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    Cuba, a Country Frozen in Time

    Cuba, a Country Frozen in Time

    Havana — Never had a country appeared as old as Cuba did when it started
    to upgrade itself. The mad rush to develop serves only to confirm our
    comical, almost antediluvian backwardness. The New7Wonders Foundation,
    an organization that aims to preserve monuments worldwide, has just
    chosen Havana as a “wonder city.” In a strict sense it is, although the
    local residents struggle to believe it.

    Hordes of inquisitive foreigners are eager to step back into historical
    eras that are mostly extinct in other parts of the world. There are now
    nonstop flights by six airlines based in the United States, and the
    number will only grow.

    The theme park that is Cuba is an insular museum, stuck between the Iron
    Curtain and the industrial capitalism of the 1950s. The symbols include
    the already insufferable classic Chevrolets, the Singer sewing machines,
    the General Motors refrigerators, the Lada and Moskvitch cars, the
    Aurika washing machines, the matryoshka dolls, the military and party
    propaganda. It’s likely that not many Cubans, promised a chance to move
    somewhere better off, would pass up a chance to leave Cuba as it is,
    untouched, frozen in time, covered in soot and light, varnished with
    that curious and appealing patina of an era in which surviving, however,
    is so terribly difficult.

    Those travelers who are booking tickets on state-approved nonstop
    flights to Cuba should be advised: “Fear not. Buy your tickets with all
    the calm and confidence in the world that nothing has changed.” The
    resources we Cubans have drawn upon to modernize ourselves, and all the
    good news that has transpired in the last few months since relations
    with the United States were renewed, have failed to alter the status
    quo. So there’s nothing to fear. Havana is not quite yet turning into Dubai.

    For Cubans, this results in the annoying experience of being viewed as
    something like an exotic species. The national mood seems to contain and
    define us, and keeps us on a short leash.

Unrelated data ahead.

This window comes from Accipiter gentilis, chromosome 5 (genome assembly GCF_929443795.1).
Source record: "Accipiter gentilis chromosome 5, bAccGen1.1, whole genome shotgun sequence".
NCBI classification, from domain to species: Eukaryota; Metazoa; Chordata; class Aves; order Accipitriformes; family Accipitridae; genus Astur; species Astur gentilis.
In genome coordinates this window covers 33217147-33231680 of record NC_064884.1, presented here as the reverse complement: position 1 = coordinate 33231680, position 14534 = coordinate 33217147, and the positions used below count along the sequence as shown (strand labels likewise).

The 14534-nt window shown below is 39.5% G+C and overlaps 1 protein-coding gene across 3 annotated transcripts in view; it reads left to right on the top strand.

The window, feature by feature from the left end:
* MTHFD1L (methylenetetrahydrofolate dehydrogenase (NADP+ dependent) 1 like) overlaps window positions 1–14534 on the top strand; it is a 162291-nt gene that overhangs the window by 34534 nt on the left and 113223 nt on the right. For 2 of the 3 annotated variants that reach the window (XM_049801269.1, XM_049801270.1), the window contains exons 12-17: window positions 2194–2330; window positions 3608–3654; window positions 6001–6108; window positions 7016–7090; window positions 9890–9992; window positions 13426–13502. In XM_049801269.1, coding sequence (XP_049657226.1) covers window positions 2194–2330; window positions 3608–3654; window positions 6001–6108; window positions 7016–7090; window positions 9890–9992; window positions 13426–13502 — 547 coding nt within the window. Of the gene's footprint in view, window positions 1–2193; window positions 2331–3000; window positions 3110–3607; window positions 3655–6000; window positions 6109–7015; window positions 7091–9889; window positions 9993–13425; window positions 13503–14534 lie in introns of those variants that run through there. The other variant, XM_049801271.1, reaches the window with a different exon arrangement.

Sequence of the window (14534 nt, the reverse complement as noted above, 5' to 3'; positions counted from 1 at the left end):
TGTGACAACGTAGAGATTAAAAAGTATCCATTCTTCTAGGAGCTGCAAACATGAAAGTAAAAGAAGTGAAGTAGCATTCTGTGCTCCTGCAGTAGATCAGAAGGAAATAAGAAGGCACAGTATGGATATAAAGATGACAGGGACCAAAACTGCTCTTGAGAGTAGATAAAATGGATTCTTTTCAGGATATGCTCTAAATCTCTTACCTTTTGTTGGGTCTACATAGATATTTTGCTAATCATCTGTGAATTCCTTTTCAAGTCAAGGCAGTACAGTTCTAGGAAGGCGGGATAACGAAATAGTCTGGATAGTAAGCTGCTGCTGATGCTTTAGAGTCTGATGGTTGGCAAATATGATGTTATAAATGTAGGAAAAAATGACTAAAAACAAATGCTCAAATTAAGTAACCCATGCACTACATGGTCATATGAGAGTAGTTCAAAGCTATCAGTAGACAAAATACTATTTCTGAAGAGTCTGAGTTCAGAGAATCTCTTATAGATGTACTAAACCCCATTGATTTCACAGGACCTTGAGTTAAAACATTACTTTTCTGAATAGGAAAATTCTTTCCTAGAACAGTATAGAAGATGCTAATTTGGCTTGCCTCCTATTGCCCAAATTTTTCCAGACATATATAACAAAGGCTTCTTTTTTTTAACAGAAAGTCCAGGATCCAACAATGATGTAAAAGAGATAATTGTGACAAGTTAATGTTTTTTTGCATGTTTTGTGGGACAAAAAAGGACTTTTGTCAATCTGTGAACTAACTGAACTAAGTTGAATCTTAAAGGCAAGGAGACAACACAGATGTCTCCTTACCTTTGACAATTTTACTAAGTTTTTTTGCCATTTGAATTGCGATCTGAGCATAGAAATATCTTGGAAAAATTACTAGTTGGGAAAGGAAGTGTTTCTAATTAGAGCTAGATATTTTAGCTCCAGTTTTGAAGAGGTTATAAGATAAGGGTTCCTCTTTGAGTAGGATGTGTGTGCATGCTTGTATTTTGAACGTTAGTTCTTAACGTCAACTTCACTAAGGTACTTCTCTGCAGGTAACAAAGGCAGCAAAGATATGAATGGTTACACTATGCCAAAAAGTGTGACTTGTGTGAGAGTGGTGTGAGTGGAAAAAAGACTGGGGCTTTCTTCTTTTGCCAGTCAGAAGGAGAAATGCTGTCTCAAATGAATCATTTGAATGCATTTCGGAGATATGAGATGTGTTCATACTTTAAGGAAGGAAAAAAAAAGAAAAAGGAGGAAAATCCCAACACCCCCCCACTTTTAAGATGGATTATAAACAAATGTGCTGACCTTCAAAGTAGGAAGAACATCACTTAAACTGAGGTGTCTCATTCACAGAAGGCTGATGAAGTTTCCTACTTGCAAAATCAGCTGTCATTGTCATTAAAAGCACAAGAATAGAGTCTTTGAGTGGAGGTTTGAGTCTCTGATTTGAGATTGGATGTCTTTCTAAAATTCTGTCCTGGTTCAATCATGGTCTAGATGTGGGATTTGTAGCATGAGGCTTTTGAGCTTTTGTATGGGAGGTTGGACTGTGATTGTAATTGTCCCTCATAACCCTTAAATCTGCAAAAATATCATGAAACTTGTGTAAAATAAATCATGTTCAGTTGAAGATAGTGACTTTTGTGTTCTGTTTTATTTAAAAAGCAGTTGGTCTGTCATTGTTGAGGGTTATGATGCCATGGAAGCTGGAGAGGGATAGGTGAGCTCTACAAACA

Forget the misleading suggestions of progress: the gimmicky Chanel shows
    on Havana’s Paseo del Prado; the filming of the pyrotechnics for the
    film “Fast 8” on the city’s scorching streets (badly paved and
    practically unnavigable several days before); the Rolling Stones
    concert; or surprise visits by Usher, Katy Perry, Rihanna, the
    Kardashian clan. None of this is harmful in itself, but it is extremely
    uncomfortable when the political aristocracy’s flirting, if not
    downright prostitution, is set against the lack of civil liberties and
    the accelerated deterioration of public services.

    That the cultural ambassadors of pop, rock and fashion are visiting us
    is an unqualified signal of our continuing to be what we are, what we
    have almost eternally been, not of our being something else, new and
    different. The first day that not a single celebrity visits us after
    this period of euphoria will be the first day of our new lives.

    The only substantial flurry of activity in the country is in the parks
    and public areas where the government has created Wi-Fi hot spots so
    that ordinary Cubans, filled with wonder, can talk for the first time
    with loved ones abroad. In video chats, Cubans see the faces and
    recognize the features of a grandchild or sibling not seen for the
    longest time, before the image freezes up.

    I sit in a sidewalk doorway while I log on to a park’s Wi-Fi to send
    this article to my editor. That park is a shameless buzz of voices that
    know nothing of privacy, of others’ space, of reserve, of embarrassment.
    There’s almost a party going on, a tiny, fun revolution. Some shout. All
    expose their intimate problems to anyone willing to listen — their dirty
    laundry, their most trivial of yearnings. The medley of shameful
    intimacies that families keep to themselves is available for public

    On Sunday afternoons, the park again resembles — either because of the
    availability of Wi-Fi or in spite of it — a park at the turn of the 20th
    century, where townspeople would gather to talk, to court, to stretch
    their legs.

    Last month, in his opening speech at the summit meeting of the
    Association of Caribbean States, held in Havana, President Raúl Castro
    boasted of his excellent mental and physical state at 85. Then, to
    eliminate any doubt of his intentions, he said that regardless of how
    his health was, he would hand over power on Feb. 24, 1918. That was no
    gaffe, as twisted minds might think. Mr. Castro did nothing but cleverly
    suggest the course he is charting for our country. If the historical
    tide prevails, and Cuba continues moving inexorably toward its past,
    another century of autocratic rule awaits us.

    Carlos Manuel Álvarez is a Cuban journalist. This article was translated
    by Victoria Treviño from the Spanish.

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